Concert goers should have the choice
If you’ve ever been to a concert or any live performance in the era of smartphones, you’ve definitely seen large crowds of concert goers using their phones instead of focusing on the artist. Some performers, such as Jack White, have had enough of this phenomenon, and are now using a service called Yondr to keep people away from their phones during shows. But this misses the point of attending a show.
Yondr requires concert goers to put their phone in a locked pouch. If at any point during the show you need to access your phone, you can take it back to the venue lobby to have the pouch unlocked.
It’s easy to understand what these artists are trying to say. They’re aiming to create a space for fans that focuses on experience and lets people live in the moment, rather than being lost in their phones, trying to capture a moment to save for the future. However, many fans using their phones aren’t trying to escape the concert, but simply want to enhance their experience by sharing it through social media.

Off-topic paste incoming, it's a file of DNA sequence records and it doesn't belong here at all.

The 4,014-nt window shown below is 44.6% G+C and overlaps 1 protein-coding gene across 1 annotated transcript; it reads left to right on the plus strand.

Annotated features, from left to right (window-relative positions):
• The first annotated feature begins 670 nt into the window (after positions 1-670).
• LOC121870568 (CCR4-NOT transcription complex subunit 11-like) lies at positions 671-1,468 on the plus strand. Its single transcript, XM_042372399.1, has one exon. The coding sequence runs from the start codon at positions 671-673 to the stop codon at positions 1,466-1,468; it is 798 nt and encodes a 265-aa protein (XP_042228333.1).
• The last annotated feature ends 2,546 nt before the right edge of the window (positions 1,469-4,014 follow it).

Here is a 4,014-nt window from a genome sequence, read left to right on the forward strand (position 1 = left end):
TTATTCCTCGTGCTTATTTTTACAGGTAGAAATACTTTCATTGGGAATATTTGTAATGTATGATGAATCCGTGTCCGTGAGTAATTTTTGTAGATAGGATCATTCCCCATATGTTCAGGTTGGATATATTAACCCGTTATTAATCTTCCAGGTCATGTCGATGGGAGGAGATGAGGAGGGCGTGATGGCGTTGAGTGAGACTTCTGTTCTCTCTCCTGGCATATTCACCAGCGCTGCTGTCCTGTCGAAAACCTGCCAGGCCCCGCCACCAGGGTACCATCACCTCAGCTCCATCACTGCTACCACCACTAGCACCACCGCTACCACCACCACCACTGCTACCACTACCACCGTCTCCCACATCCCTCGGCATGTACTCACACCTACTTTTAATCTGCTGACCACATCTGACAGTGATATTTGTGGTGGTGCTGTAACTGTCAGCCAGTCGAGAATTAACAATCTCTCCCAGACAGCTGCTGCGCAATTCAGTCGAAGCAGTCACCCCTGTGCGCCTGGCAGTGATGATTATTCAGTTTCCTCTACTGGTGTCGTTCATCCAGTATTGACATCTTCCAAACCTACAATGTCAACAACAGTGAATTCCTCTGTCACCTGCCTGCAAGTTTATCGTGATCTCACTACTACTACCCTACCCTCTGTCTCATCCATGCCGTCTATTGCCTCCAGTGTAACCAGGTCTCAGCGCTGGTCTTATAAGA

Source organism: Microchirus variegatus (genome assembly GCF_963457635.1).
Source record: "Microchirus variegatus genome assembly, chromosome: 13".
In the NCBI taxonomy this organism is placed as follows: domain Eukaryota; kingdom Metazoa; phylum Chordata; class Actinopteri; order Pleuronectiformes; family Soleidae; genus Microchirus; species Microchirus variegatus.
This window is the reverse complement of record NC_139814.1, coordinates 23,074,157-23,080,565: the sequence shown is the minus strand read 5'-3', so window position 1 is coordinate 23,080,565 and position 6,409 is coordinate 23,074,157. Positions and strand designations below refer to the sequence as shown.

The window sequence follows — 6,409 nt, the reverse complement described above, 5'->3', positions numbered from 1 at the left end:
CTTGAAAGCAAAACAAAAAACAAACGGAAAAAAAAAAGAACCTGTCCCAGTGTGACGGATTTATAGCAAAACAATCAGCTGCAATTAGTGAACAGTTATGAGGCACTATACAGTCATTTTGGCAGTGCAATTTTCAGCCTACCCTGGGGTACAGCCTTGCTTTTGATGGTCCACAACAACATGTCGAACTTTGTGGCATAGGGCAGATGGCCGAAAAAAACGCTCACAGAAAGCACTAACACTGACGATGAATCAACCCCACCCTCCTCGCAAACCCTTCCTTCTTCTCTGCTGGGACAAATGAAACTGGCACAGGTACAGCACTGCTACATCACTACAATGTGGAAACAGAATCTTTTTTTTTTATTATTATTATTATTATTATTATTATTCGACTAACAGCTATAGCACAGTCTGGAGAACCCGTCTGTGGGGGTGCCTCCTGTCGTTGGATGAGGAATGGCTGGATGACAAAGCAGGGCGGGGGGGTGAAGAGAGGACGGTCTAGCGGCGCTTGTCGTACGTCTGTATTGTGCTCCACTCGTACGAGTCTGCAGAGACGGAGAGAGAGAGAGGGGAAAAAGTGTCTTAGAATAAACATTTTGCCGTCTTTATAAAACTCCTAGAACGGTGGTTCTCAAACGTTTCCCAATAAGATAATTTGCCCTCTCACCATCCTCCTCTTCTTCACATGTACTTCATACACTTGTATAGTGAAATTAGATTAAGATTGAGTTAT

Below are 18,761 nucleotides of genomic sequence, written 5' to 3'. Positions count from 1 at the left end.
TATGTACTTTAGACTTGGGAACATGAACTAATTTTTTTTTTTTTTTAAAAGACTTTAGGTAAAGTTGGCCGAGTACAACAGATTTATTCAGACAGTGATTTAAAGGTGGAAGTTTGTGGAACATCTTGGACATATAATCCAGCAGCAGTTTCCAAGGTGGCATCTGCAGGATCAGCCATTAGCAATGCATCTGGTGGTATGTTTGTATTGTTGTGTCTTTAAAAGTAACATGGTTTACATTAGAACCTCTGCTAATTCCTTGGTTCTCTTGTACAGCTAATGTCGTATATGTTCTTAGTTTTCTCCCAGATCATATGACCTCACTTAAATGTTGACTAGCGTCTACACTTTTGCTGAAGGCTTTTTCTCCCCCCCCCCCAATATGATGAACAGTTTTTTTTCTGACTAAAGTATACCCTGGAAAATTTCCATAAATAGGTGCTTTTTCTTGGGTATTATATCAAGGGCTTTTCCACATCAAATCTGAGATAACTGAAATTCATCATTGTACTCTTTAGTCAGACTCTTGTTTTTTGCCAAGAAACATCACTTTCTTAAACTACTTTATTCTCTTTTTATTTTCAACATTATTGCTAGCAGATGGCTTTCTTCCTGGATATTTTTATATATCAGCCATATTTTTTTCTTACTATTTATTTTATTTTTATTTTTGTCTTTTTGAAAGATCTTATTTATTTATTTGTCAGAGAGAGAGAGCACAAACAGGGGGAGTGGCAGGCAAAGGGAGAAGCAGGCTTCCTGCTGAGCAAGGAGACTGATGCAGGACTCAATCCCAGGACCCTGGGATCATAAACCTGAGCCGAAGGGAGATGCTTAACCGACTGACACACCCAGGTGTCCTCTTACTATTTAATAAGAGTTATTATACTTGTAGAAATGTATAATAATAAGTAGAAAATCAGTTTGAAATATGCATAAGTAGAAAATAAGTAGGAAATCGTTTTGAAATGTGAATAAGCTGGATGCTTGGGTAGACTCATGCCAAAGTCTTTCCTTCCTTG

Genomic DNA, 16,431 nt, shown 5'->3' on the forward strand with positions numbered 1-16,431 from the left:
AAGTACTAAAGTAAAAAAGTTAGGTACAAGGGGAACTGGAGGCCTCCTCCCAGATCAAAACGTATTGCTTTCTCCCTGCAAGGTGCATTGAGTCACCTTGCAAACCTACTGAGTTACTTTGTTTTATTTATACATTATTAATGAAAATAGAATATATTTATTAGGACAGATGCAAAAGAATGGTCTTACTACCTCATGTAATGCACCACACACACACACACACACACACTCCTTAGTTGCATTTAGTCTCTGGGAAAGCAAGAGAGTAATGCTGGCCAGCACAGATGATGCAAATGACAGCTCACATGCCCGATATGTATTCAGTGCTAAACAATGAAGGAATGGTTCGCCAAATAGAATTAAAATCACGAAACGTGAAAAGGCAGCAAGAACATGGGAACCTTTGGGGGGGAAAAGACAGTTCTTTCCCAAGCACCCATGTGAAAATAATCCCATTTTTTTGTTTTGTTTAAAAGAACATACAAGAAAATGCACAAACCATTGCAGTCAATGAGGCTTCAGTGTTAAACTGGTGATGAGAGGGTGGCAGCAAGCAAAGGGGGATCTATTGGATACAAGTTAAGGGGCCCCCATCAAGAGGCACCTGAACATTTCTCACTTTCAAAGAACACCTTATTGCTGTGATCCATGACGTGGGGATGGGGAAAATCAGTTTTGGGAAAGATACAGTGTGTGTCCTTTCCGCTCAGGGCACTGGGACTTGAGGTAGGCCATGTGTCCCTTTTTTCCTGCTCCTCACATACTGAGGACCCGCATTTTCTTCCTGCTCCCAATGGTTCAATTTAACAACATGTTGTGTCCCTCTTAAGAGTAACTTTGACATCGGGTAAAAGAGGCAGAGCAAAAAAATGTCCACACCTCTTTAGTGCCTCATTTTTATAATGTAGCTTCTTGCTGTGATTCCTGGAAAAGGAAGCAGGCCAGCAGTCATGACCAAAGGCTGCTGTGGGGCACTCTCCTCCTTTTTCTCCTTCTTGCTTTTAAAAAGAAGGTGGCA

While Yondr does offer “spaces for emergency calls,” that isn’t enough. Who really cares if people want to snap their favourite song, or post some pics on Instagram? Those moments don’t take concert goers out of the experience, but give them a chance to share that experience with others.
No one is arguing that performers can’t make requests. It’s entirely different if artists request that fans put down their phones. But all artists really should do is make their opinions known, rather than forcing paying customers to do anything.
Concerts and performances are an opportunity for people to engage with their favourite artists in person. In an age where most media can be enjoyed from the comfort of your own home, let’s make it a space for people to engage with the music however they’d like, rather than forcing them to follow the guidelines laid down by artists. These concert goers paid money to be at the show, so they should have the freedom to experience it however they’d like.
We can have a larger societal conversation about how much we use technology in our day-to-day lives, and whether that removes us from actually experiencing life. The important part of that phrase, though, is that it’s a societal conversation, changing perceptions of what is appropriate behaviour. If we as concert goers decide that it’s not appropriate to use a phone at a concert, much like we have with movie theatres, then we can do that, but right now, we shouldn’t let artists tell us what to do.